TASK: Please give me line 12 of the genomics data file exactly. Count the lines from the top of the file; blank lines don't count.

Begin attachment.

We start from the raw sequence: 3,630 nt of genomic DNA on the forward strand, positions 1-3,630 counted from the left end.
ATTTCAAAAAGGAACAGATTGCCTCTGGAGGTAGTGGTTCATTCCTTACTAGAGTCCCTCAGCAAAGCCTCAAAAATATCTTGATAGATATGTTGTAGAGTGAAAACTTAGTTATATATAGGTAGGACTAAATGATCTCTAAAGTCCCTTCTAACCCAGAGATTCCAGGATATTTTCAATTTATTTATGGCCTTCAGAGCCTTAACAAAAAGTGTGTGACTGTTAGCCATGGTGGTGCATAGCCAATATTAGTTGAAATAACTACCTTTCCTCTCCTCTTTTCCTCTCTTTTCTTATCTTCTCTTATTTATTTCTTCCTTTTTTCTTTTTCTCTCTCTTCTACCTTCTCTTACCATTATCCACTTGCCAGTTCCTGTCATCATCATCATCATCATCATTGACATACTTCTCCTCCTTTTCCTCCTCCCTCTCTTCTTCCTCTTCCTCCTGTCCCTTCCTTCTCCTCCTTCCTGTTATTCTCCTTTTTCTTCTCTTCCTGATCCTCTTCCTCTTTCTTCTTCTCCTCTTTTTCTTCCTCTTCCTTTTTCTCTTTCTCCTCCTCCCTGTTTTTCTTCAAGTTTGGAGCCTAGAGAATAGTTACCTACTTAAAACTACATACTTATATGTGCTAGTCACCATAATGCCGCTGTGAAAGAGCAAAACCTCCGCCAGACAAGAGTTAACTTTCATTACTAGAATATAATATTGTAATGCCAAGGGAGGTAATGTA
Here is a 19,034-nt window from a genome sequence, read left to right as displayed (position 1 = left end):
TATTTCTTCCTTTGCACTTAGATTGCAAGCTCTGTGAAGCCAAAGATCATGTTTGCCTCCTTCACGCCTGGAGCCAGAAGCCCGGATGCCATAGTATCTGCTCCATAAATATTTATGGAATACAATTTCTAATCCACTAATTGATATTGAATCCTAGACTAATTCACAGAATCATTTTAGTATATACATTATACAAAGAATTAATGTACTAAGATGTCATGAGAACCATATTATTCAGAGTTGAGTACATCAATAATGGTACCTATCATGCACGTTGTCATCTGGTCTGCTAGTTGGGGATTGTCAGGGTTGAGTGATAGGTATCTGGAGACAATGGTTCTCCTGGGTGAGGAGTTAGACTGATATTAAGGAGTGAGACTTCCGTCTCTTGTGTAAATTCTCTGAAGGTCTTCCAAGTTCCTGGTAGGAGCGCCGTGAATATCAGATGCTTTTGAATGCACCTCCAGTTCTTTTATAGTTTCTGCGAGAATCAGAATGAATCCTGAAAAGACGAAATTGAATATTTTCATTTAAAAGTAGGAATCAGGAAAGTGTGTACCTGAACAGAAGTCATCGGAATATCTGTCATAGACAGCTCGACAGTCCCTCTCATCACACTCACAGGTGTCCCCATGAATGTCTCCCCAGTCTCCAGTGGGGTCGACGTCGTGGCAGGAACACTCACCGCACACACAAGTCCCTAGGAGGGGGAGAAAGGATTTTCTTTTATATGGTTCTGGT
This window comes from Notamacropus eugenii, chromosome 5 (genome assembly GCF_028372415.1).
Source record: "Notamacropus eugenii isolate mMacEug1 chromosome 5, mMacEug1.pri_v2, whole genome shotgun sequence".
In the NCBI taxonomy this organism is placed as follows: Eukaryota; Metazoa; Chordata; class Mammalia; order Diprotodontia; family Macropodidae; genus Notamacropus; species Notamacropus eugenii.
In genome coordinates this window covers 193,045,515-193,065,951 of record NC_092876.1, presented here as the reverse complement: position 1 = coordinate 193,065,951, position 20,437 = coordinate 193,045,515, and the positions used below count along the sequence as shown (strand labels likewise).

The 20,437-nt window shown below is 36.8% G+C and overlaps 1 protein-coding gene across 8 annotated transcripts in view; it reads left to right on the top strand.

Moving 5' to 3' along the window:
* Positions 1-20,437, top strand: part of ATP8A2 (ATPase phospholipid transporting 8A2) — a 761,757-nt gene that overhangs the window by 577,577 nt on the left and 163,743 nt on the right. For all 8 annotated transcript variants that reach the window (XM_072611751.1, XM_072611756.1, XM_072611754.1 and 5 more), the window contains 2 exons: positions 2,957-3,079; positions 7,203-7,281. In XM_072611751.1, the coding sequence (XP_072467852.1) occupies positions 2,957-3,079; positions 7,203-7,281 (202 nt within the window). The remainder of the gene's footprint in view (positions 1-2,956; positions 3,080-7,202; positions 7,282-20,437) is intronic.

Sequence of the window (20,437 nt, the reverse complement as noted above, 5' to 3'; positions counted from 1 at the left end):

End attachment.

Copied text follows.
Sequence of the window (20,437 nt, the reverse complement as noted above, 5' to 3'; positions counted from 1 at the left end):